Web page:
Just like when I wanted to do something else a little off the mainstream (natural birth), I feel like I needed to immerse myself in stories of successful families and learn how others do it. I needed research and facts too. When preparing for Colden's birth, I parked myself in front of the birth/motherhood/parenting section at the library until I had all the info I needed. This process has been much similar. More stories and whole lot more books!

My favorite homeschool resources so far:

Wild + Free. This is an online community that supports families who home educate. Their recent Facebook Live was a great primer for their philosophy. I subscribed and received their monthly bundles for a year. My favorite part was getting access to their audio interviews and conference talks. I would listen at night while cleaning up and I felt like I had a kitchen full of veteran homeschool moms cheering me on! Now they post parts of their interviews on their free podcast. This past fall I found myself searching for more resources and I realized I had a giant shelf of resources from their bundles that I had not really touched! So I stopped my subscription and am going through all those resources now and finding some great treasures.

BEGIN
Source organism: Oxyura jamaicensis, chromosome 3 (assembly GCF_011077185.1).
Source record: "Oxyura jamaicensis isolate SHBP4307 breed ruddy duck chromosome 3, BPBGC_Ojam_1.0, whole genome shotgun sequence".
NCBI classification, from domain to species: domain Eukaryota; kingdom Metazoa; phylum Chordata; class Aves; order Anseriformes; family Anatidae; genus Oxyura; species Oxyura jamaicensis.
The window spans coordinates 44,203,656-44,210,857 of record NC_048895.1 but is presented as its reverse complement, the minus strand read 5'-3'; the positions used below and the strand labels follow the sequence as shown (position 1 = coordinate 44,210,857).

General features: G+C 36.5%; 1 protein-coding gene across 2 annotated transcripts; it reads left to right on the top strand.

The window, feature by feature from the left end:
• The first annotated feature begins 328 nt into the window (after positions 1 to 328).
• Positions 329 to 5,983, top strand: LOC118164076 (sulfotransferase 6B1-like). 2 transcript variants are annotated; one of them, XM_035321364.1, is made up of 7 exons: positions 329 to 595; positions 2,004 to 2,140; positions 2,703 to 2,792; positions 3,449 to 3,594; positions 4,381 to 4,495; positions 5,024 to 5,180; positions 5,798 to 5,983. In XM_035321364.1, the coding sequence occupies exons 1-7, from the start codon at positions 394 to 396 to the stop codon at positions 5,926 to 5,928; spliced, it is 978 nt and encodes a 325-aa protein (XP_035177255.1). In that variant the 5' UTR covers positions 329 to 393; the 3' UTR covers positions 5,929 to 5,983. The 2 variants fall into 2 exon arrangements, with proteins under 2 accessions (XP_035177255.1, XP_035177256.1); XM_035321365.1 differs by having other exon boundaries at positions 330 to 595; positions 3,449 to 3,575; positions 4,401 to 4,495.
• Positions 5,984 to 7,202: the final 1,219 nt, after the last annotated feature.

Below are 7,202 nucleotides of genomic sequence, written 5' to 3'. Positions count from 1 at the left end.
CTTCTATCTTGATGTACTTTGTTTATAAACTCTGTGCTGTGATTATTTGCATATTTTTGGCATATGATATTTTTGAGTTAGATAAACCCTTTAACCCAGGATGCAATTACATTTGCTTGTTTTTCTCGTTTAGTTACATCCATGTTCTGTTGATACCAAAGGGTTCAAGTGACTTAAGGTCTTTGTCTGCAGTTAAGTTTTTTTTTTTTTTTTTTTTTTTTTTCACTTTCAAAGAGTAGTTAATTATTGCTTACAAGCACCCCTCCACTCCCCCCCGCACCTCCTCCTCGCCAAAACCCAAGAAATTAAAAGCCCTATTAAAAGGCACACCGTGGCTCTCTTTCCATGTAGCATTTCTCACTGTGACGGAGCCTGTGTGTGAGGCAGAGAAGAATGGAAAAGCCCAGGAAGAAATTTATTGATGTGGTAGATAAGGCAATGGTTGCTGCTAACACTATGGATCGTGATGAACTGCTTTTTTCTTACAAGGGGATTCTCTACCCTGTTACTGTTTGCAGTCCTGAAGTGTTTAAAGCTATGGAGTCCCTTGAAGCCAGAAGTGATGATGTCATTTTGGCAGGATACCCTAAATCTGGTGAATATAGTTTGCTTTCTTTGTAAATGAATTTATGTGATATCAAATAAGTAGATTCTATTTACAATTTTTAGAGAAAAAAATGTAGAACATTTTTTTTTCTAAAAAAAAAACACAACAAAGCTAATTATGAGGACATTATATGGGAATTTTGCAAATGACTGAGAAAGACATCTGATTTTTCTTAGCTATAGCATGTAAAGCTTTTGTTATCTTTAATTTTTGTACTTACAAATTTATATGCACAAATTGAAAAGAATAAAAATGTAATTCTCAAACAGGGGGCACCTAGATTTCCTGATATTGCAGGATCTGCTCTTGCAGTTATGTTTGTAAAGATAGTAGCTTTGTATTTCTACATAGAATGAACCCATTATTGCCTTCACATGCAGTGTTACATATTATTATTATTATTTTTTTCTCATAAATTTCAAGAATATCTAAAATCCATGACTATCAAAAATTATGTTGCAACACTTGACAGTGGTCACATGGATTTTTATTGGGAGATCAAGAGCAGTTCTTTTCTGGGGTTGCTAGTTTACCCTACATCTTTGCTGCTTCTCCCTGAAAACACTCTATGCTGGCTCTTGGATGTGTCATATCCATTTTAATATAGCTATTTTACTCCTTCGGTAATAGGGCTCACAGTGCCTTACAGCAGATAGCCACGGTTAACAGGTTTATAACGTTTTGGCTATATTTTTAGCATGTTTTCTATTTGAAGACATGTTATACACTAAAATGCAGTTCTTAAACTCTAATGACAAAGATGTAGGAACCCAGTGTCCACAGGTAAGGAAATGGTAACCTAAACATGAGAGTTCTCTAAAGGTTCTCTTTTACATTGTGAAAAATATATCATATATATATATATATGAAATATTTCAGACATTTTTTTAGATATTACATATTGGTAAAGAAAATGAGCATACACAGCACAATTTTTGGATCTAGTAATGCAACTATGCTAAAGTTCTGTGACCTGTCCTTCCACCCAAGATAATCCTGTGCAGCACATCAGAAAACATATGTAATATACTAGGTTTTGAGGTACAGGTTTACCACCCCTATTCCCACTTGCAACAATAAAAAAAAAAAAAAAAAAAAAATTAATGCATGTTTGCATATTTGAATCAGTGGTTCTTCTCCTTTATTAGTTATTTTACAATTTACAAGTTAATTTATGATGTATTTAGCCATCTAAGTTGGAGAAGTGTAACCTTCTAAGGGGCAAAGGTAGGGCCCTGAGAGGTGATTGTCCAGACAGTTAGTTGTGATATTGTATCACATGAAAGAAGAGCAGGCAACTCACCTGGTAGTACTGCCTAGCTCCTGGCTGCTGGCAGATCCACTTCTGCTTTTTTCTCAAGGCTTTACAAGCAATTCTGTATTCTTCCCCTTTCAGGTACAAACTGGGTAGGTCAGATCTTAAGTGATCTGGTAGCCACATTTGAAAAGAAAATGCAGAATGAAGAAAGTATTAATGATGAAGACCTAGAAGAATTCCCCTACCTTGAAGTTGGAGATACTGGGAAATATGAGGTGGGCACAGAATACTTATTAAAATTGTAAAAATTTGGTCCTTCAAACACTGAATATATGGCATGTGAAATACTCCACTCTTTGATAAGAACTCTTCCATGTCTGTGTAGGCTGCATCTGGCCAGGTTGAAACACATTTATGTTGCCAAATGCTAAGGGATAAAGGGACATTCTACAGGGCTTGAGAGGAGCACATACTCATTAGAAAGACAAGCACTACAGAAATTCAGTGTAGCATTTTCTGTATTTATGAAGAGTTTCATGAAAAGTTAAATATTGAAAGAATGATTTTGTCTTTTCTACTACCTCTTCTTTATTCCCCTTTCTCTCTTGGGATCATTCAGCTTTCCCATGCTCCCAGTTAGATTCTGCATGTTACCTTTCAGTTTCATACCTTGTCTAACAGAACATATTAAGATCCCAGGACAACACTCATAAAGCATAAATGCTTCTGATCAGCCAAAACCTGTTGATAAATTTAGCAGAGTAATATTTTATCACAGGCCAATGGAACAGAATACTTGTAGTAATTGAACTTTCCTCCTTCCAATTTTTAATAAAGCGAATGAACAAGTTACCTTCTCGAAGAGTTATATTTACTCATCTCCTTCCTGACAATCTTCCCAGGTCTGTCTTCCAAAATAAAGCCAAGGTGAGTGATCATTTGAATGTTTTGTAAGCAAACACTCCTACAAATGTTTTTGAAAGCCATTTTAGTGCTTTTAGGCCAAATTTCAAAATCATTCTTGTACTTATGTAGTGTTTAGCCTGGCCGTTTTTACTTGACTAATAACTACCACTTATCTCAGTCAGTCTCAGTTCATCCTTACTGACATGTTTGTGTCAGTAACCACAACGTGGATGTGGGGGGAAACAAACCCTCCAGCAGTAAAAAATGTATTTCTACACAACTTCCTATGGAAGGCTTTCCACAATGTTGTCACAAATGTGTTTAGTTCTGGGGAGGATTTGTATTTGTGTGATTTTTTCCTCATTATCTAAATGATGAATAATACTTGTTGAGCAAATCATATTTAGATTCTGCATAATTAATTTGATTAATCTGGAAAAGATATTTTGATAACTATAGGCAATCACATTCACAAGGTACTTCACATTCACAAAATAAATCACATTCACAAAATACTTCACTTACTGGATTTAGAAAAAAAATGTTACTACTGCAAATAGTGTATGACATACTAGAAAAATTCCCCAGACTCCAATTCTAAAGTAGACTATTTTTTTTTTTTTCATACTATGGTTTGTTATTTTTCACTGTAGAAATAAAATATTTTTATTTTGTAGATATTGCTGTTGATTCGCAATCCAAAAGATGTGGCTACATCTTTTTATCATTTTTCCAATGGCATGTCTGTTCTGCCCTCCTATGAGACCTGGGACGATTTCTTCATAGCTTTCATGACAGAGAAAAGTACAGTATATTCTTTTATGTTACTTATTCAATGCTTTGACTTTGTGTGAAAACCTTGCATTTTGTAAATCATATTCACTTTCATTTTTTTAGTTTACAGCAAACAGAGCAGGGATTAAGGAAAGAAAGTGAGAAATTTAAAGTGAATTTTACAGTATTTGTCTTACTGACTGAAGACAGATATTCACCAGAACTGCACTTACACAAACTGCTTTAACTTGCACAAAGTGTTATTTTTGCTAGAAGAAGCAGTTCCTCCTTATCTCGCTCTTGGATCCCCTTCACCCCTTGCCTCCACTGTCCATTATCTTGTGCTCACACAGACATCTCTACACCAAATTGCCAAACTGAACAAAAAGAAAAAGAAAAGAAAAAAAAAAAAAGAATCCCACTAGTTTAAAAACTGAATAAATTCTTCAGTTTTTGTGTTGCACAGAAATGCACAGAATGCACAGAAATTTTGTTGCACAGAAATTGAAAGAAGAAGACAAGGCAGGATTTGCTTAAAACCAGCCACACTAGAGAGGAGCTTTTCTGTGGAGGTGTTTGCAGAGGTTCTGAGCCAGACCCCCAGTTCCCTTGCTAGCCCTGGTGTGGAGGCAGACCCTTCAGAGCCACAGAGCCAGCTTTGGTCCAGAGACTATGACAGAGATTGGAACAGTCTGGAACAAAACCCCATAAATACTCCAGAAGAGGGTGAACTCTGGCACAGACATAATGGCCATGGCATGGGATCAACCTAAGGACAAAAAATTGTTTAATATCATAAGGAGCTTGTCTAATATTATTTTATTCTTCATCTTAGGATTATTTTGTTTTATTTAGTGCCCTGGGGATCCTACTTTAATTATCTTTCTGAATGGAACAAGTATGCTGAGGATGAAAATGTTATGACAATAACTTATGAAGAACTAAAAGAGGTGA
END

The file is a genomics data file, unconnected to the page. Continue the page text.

The Peaceful Preschool: We used this last year with a small preschool co-op and we liked it. And I still use some things from it. I really like the resources at the beginning for parents like how to create a family vision and more.